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Friday, November 1, 2013

'Captain Justice' appears in a Tennessee Court

CRL&P is happy to share this fascinating story about a local defense attorney whose passionate advocacy on behalf of his client gave us this:

When prosecutors in Williamson County tried to ban a defense attorney from referring to them as "the government" in court, defense attorney Drew Justice had a demand of his own:


From now on, call me "Captain Justice."

The prosecution apparently thought that reference to it as "the government" was pejorative and was an attempt to prejudice its case, so naturally it filed a motion to quell the term's use. But, Captain Justice was about to loosen his tie.

Justice fired off his own motion in response. It included conventional references to case law, the First Amendment — technical stuff that one would expect in a court filing.


And then he got creative.


If the court sided with Rettig, he demanded his client no longer be referred to as "the Defendant," but instead be called "Mister," "the Citizen Accused" or "that innocent man" — since all defendants are presumed innocent until a judge or jury finds them guilty. As for himself, clearly "lawyer" or "defense attorney" wouldn't do him, well, justice.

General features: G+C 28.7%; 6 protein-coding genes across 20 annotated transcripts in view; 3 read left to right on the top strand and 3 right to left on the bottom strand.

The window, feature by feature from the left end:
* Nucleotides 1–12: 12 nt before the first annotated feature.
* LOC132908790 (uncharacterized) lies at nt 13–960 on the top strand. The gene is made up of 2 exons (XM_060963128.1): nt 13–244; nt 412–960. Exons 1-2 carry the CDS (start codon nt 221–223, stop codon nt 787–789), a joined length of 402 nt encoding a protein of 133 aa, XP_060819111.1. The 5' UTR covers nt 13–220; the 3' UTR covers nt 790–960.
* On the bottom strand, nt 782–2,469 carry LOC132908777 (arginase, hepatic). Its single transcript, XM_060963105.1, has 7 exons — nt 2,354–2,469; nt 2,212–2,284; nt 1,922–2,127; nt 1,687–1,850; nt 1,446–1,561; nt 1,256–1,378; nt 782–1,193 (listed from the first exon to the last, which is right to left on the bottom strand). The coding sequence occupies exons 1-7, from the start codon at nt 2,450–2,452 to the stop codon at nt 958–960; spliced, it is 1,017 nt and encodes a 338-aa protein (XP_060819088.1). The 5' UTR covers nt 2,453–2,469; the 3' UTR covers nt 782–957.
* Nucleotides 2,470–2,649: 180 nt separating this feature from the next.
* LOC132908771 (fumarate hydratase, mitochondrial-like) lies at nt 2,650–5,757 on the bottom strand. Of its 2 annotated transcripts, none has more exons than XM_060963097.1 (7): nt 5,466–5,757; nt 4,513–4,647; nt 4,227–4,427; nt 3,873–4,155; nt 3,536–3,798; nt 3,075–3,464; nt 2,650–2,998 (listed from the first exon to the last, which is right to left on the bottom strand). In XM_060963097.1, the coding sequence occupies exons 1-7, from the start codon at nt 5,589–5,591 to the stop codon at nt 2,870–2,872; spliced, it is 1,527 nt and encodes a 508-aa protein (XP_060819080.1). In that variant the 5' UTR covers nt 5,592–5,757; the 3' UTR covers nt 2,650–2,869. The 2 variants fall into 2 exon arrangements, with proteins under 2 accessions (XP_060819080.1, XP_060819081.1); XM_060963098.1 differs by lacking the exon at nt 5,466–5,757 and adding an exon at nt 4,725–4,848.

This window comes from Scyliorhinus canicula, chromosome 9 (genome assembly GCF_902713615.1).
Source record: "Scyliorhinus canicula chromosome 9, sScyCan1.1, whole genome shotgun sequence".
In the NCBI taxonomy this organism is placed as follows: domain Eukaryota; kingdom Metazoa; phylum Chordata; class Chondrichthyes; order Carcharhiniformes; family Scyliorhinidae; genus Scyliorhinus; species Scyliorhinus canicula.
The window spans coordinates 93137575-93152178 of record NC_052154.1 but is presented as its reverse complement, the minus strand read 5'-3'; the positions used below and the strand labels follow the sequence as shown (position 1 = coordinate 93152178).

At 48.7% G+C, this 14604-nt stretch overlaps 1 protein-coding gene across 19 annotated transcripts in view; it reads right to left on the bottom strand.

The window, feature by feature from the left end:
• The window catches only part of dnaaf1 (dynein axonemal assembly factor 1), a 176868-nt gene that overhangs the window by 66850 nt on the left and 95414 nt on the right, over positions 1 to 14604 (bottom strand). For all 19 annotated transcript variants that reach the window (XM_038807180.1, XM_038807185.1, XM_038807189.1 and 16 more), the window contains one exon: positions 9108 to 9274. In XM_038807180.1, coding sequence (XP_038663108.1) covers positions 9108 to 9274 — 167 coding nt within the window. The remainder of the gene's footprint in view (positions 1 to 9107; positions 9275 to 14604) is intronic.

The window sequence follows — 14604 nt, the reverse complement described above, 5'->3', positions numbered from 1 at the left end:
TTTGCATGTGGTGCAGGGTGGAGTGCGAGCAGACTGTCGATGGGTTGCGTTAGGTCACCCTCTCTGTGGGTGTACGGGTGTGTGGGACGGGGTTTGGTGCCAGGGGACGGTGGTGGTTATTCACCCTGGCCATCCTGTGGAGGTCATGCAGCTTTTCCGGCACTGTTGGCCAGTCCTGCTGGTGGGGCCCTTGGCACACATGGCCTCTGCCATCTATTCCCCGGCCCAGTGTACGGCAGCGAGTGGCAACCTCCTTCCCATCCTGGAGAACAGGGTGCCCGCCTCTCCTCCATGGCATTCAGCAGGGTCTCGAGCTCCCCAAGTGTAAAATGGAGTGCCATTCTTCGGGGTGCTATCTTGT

"Rather, counsel for the Citizen Accused should be referred to primarily as the 'Defender of the Innocent.' … Alternatively, counsel would also accept the designation 'Guardian of the Realm,' " Justice wrote.


And since prosecutors are often referred to formally as "General" in court, Justice, in an effort to be flexible, offered up a military title of his own.


"Whenever addressed by name, the name 'Captain Justice' will be appropriate."


Gathering steam, he went on to say that even "the defense" wasn't adequate and that "the Resistance" would be far more appropriate.


He then concluded his motion, returning to the formal language of court documents — sort of.


"WHEREFORE, Captain Justice, Guardian of the Realm and Leader of the Resistance, primarily asks that the Court deny the State's motion, as lacking legal basis."

The prosecution reportedly was "disappointed" by Captain Justice's response, and wanted to keep its mind on the specifics of the case.

Happy Friday!

 

http://lawprofessors.typepad.com/civil_rights/2013/11/captain-justice-appears-in-a-tennessee-court.html

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Comments

I saw a defense attorney in New York refer to the prosecutor as those government schmucks. The judge reprimanded him for imputing government employees such as the judge himself but said he was free to call the guy a schmuck.

Posted by: Liberty1st | Nov 1, 2013 1:04:01 PM

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